As expected, the comeback of the iconic couture house of Elsa Schiaparelli could not have been an ordinary one. After an absence of almost six decades, its new owner, Diego Della Valle (Tod’s Group) has entrusted with couturier Christian Lacroix to stage an installation rather than a catwalk to mark the occasion.
The 18 outfits, for display only, are part of an installation at Musée Arts Decoratifs were created by Christian Lacroix, whose association with Schiaparelli is limited to this collection, and ends now. None of the outfits on display are available to buy, at any price. In another controversial note of the re-launch, six years after Diego Della Valle bought the Schiaparelli house, there is no official confirmation of the Creative Director of Schiaparelli, allowing for many rumours.
For Christian Lacroix, this was his first Paris fashion week appearance since his label was forced to close four years ago. Lacroix has since been involved in several projects such as designing costumes for opera and ballet, curating exhibitions, and designing hotel interiors. His fashion brand is currently licensed but limited to menswear.
The appointment of Lacroix to create this curtain-raiser for the Schiaparelli brand was inspired. There are natural synergies between Lacroix’s aesthetic and that of Elsa herself, particularly in gloriously eccentric colour combinations (billiard green with Shocking pink, paprika red with electric blue) and flamboyant silhouettes untramelled by narrow metropolitan ideas of chic. (Lacroix, a native of Arles, told Womenswear Daily this week that he and the Rome-born Elsa Schiaparelli “were really the same, from the Mediterranean, Latin people fascinated by Paris.”)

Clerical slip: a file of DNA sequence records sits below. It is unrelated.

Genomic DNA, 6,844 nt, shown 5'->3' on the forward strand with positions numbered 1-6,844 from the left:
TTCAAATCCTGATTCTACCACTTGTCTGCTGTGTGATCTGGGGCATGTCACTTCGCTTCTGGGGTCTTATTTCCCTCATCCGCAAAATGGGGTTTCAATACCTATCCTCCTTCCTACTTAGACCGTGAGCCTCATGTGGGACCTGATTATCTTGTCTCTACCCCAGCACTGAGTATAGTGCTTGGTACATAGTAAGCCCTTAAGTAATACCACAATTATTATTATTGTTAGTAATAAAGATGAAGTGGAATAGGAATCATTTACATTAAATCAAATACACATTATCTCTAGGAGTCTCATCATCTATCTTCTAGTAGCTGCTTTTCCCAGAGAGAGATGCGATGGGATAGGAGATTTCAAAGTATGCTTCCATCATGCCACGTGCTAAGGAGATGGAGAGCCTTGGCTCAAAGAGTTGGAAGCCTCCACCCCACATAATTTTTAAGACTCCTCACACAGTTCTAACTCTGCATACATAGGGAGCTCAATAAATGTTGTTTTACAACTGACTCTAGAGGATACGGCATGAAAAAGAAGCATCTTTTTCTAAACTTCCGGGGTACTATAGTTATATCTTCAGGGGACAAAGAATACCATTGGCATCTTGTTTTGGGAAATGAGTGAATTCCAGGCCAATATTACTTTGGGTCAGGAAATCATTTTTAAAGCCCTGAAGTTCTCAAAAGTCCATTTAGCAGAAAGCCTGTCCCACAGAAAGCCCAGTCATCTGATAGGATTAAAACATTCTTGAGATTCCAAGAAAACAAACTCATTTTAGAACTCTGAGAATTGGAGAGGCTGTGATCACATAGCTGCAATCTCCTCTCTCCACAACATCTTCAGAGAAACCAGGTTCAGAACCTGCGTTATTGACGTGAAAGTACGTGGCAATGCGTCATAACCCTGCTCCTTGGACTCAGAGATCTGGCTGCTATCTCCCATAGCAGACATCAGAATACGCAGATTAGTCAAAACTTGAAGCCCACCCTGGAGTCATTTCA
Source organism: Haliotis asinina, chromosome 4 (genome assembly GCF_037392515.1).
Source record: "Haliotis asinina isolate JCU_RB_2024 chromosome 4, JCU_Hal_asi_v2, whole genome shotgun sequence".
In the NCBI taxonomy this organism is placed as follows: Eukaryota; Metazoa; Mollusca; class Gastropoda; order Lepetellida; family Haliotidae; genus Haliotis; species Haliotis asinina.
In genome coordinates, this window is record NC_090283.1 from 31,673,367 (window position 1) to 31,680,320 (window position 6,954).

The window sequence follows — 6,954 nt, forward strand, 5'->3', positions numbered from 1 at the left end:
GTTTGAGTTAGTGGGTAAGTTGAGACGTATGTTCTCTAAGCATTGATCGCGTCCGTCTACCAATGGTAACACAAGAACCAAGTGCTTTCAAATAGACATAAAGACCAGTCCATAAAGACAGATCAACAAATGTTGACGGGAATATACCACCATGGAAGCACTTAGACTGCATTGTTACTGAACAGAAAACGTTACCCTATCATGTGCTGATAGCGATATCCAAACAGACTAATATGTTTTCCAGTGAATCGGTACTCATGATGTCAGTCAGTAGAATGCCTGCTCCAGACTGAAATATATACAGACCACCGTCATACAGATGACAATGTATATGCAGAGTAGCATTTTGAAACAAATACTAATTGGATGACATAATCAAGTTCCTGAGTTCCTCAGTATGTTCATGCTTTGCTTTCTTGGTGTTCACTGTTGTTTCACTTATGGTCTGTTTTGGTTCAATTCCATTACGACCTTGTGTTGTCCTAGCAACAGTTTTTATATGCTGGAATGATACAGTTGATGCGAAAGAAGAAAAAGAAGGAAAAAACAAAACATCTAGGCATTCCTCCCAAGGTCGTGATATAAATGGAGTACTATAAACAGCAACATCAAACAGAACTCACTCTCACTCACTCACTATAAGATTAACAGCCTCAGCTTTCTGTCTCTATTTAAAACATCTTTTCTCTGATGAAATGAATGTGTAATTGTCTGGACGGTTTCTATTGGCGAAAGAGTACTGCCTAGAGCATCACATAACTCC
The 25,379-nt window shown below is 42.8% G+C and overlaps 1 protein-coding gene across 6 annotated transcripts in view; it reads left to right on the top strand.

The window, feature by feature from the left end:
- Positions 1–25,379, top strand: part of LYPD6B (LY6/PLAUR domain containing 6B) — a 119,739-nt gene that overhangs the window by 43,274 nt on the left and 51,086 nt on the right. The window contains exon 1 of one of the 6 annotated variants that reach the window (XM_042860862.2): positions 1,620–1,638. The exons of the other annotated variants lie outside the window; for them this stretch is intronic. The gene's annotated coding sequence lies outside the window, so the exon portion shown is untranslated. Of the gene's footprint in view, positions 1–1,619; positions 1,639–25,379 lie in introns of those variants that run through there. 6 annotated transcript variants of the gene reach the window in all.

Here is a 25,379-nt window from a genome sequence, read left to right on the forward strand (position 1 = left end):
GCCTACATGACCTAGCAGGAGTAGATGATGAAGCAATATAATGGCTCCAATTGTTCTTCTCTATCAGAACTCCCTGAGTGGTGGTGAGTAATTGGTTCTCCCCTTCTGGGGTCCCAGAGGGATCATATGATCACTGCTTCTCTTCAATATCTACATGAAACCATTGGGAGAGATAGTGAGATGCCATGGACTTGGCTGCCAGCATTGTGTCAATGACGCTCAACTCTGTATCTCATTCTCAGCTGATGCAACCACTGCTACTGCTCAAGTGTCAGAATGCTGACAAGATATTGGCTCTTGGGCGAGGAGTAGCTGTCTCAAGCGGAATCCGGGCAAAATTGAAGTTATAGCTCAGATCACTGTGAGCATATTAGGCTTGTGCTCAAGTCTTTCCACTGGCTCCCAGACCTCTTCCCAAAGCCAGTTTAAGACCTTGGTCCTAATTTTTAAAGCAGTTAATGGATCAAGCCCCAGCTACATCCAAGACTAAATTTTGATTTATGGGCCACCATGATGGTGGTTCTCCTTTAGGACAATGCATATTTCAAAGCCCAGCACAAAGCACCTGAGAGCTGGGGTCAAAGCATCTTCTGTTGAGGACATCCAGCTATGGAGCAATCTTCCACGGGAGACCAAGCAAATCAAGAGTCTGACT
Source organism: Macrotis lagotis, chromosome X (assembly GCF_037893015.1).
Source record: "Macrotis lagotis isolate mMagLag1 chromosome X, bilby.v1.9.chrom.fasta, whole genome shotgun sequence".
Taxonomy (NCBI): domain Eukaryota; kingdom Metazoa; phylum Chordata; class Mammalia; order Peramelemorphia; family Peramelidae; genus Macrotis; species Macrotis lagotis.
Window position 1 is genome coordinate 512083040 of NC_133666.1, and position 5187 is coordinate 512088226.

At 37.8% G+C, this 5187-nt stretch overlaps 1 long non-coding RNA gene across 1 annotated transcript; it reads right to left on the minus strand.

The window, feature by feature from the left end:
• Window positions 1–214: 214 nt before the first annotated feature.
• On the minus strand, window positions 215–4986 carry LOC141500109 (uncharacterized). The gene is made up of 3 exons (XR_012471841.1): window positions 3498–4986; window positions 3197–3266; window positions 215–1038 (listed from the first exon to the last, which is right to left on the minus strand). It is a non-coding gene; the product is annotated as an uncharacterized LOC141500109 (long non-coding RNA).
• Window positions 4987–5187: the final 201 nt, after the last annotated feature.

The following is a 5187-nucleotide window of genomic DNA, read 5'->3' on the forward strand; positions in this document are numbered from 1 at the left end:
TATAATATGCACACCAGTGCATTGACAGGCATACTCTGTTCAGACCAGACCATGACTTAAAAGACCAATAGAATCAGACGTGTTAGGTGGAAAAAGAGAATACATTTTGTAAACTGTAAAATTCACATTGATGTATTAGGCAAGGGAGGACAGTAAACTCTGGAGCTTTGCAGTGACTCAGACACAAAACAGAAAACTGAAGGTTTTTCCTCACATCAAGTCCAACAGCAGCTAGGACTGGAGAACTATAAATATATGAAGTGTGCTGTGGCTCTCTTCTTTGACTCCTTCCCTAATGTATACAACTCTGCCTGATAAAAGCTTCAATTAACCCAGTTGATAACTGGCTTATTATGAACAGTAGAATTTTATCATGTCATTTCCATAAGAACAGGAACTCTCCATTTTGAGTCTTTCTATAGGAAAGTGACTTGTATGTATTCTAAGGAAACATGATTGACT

The cage which stood at the door of Schiaparelli’s Place Vendôme boutique was reconstructed in bamboo at the entrance to this display. Virtual hummingbirds on mini iPads fluttered among the silk cherry blossom, a neat modern update on Elsa Schiaparelli’s obsession with birds, bugs and insects. On the clothes themselves, displayed on mannequins on a golden carousel, Lacroix paid homage to Elsa the surrealist with a golden bug brooches menacing the hip of a tailored jacket. The sharp points of a corset neckline were modelled on an upside down heart. Lacroix echoed the deeply artistic nature of Schiap’s studio, by abandoning any notion of wearability: one crinoline skirt in this collection is made up of so many layers that it weighs almost 40kg.
The house of Schiaparelli has formally confirmed it will deliver both ready to wear and haute couture collections starting 2014, with its headquarters at 21 Place Vendôme housing the Schiaparelli flagship boutique once again.
adapted from The Guardian / WWD
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